Solvent Recovery Plants

Leading Role

DAMMER S.r.l., established in 1978 by Dr. Giuseppe Caroprese, an Engineering Company dealing mainly with chemical and petrochemical plants, was the first Company to develop an improved activated carbon adsorption and inert gas desorption technology, in the field of solvent recovery, patented in 1982 in Italy, Europe and USA (Italian patent N° 1062296, USA N° 4421,532, European patent N° 0046141).

DAMMER patent aroused great interest in the biggest Companies totally involved in the field of solvent recovery by activated carbon adsorption and steam regeneration.

After many meetings with the above Companies, interested in getting the license rights to use DAMMER patent, DAMMER signed a convenint license agreement with Peabody S.p.A. – Milano.

In 1986 Peabody was wound up and therefore also the license agreement was cancelled.

In 1988 DAMMER was contacted by Camel, an Italian Company dealing in the activated carbon field, who proposed to DAMMER to establish a new Company to apply the new DAMMER Technology in the solvents recovery.

The new Company, was established in 1988, was named DEC IMPIANTI S.r.l. ( Dammer Et Camel ). Dr. G. Caroprese, President of DEC IMPIANTI S.r.l., was responsible of the design, erection supervision and start up of the plants.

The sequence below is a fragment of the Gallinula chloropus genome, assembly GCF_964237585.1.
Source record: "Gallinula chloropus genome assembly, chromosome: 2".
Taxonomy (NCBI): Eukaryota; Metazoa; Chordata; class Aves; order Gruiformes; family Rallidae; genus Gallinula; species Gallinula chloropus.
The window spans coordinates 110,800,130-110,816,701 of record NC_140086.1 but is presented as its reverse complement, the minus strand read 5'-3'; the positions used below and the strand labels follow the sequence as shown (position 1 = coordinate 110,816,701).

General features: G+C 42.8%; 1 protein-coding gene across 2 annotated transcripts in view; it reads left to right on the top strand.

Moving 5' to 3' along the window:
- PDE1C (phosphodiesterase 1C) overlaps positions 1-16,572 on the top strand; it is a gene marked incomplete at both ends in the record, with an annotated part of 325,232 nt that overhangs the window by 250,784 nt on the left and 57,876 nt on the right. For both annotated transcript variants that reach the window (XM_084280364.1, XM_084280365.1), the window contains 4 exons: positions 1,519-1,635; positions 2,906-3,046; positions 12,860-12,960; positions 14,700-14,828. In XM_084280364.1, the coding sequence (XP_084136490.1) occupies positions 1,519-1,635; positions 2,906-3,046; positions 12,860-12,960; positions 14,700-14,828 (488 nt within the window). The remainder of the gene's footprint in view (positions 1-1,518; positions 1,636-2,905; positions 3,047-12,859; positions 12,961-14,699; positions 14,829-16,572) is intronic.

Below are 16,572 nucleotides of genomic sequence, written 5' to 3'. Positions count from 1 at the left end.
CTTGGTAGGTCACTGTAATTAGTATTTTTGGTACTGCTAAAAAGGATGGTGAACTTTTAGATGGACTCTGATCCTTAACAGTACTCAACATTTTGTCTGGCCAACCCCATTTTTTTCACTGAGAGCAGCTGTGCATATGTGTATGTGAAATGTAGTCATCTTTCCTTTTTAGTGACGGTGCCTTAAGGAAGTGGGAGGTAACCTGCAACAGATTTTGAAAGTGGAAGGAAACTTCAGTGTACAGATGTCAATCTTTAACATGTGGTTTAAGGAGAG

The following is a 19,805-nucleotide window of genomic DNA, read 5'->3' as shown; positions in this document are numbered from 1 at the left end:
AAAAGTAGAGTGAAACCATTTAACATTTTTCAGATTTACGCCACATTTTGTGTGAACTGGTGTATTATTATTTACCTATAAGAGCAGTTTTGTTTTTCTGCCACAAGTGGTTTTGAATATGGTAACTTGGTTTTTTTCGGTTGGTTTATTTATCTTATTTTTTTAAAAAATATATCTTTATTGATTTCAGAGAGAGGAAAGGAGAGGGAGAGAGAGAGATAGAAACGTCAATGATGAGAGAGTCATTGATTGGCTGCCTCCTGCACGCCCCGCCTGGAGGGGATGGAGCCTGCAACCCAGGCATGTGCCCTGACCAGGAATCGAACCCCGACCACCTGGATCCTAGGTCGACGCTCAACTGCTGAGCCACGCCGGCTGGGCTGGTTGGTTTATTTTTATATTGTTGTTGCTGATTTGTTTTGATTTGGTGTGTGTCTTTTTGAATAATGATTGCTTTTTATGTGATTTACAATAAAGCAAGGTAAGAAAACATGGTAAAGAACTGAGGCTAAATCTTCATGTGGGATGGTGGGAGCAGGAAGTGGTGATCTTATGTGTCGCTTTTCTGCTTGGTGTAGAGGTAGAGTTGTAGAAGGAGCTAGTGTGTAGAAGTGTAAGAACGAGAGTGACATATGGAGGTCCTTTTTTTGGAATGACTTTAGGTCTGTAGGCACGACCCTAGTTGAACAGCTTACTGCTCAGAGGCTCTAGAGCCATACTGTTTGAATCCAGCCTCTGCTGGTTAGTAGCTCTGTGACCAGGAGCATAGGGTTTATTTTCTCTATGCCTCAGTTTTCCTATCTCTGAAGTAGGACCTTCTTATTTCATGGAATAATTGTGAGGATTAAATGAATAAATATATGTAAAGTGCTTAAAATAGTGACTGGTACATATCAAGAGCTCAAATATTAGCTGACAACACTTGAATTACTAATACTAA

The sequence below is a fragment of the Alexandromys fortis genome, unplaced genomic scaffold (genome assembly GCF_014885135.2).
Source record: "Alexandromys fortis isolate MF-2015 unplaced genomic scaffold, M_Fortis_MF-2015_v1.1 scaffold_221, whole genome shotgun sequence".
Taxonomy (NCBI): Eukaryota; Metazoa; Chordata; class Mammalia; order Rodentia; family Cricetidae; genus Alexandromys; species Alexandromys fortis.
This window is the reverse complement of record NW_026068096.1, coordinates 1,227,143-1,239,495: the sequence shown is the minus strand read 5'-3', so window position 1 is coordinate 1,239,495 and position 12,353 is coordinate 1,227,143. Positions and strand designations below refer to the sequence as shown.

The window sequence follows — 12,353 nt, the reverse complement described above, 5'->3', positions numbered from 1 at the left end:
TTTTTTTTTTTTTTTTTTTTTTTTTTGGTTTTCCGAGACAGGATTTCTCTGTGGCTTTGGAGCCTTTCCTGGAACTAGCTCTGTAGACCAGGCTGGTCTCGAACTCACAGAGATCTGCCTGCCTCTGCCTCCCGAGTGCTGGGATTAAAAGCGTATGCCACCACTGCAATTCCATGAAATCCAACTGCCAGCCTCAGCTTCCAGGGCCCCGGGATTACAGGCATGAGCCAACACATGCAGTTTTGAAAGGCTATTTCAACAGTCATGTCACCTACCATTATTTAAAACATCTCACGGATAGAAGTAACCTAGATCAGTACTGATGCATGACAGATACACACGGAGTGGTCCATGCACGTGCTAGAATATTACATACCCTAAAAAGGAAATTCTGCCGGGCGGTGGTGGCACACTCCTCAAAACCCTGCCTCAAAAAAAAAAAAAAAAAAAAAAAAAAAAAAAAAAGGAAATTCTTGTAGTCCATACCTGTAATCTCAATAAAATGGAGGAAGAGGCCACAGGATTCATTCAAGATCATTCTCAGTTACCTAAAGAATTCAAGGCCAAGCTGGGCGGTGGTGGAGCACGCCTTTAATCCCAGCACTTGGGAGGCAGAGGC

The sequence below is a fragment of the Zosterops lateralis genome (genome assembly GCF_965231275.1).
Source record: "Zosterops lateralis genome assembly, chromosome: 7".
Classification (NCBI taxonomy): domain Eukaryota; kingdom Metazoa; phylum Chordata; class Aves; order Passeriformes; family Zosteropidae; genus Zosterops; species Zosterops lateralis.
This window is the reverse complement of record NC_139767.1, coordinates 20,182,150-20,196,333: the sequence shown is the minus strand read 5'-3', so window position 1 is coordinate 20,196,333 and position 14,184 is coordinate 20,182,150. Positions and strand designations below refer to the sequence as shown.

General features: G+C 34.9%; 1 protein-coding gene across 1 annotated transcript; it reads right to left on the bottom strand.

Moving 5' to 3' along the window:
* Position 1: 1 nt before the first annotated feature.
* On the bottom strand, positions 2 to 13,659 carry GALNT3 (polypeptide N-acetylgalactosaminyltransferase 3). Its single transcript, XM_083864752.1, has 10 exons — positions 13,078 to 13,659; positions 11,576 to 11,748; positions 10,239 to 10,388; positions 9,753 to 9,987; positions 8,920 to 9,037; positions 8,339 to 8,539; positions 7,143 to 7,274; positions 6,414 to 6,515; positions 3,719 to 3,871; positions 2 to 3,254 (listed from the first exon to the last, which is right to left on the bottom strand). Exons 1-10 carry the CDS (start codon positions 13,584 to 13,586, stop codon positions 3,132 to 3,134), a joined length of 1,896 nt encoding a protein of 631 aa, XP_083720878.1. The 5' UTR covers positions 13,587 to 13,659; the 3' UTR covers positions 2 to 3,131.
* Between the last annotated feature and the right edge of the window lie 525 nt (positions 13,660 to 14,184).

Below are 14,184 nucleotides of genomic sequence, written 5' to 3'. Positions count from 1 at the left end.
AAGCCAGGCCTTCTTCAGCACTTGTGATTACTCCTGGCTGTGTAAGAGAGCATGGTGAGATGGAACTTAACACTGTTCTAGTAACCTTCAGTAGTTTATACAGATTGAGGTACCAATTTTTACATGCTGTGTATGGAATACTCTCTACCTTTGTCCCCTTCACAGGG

From 1989 up to 1997 DEC built several plants according to the inert gas technology.

In 1997, for several reasons, Dr. G. Caroprese decided to leave DEC Impianti and continue with DAMMER also in the solvents recovery field.


The acquired experience and a deep evaluation of the process parameters lead DAMMER to study experimentally, in cooperation with a company leader in the activated carbon manufacturing field, the behaviour of different solvents in the adsorption processes on activated carbon and consequent desorption.

DAMMER, availing itself of the results of the performed experiments, has further improved the inert gas technology by very effective changes which allowed to setup the new technology DAMMER "IGT", patented in 1998 (United States patent USP 5,958,109 and European patent EP 0956894A1).

Since 1998 several plants have been erected, applying the new technology, with excellent performances.